Lawmakers crafting a massive annual Pentagon policy want the Defense Department to be able to provide off-the-clock cybersecurity protection to DOD personnel deemed “to be of highest risk of vulnerability to cyberattacks on their personal devices, networks and persons,”
That provision is included in the Senate’s version of the National Defense Authorization Act, which is headed for a vote in the Senate this week. Along with personal “cyber protection support,” the Senate bill would overhaul the role of the Pentagon chief information officer.
The House approved its version of the bill, which differs in some key respects from the Senate version, last week — although it was quickly met with a veto threat by the White House.
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Under the Senate bill, the Defense secretary would be authorized to identify high-risk positions and provide “training, advisements and assistance regarding cyberattacks,” according to the bill.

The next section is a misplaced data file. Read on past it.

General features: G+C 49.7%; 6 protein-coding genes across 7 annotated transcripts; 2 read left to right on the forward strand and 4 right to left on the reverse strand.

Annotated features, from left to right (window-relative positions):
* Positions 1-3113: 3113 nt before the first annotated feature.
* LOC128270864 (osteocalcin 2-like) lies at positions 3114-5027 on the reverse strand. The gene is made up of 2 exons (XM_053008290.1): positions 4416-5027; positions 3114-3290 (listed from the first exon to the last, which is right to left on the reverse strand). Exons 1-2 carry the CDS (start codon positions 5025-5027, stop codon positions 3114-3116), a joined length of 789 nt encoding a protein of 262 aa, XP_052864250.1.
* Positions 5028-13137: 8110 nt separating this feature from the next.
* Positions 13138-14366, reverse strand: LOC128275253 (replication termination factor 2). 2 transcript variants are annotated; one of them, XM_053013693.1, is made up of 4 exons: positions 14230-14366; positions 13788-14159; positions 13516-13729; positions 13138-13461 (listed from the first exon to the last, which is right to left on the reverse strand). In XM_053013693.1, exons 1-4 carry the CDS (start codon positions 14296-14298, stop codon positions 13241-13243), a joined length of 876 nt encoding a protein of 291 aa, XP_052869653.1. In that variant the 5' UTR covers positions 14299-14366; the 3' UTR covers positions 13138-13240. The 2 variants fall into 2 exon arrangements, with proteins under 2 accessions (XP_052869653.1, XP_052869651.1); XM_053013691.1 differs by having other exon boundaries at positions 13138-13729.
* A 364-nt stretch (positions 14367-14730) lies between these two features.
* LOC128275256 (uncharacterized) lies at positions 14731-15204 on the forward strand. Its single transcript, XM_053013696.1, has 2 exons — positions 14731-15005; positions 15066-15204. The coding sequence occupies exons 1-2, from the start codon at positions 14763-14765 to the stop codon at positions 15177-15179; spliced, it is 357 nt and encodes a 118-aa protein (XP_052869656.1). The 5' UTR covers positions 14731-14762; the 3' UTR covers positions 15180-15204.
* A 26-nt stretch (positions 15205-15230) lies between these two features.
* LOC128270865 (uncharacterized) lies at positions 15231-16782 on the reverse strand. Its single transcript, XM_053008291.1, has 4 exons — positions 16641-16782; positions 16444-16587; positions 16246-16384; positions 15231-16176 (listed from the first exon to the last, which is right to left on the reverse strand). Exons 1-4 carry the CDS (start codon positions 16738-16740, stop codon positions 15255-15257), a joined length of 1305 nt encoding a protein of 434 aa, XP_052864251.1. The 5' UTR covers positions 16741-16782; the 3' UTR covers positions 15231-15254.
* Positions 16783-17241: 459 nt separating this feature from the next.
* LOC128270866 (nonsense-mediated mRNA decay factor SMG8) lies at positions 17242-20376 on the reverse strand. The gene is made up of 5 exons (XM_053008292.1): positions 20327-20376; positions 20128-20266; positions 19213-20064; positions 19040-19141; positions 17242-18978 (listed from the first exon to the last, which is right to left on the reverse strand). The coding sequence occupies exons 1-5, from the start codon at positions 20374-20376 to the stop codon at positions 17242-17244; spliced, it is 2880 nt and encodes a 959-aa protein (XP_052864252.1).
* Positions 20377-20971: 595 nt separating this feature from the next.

Last year, self-described “stoner high school student” hackers claimed to have breached personal email accounts of CIA Director John Brennan and Homeland Security Secretary Jeh Johnson.
Neither man is a DOD employee, but the incidents raised concerns about the cybersecurity vulnerabilities posed by top government officials’ private email accounts.
The proposed move also comes amid increasing concerns about targeted malicious emails — phishing and “social engineering” attacks — aimed at tricking personnel into divulging login credentials or clicking on malicious links in otherwise legitimate-seeming emails.
Last summer, hackers reportedly broke into…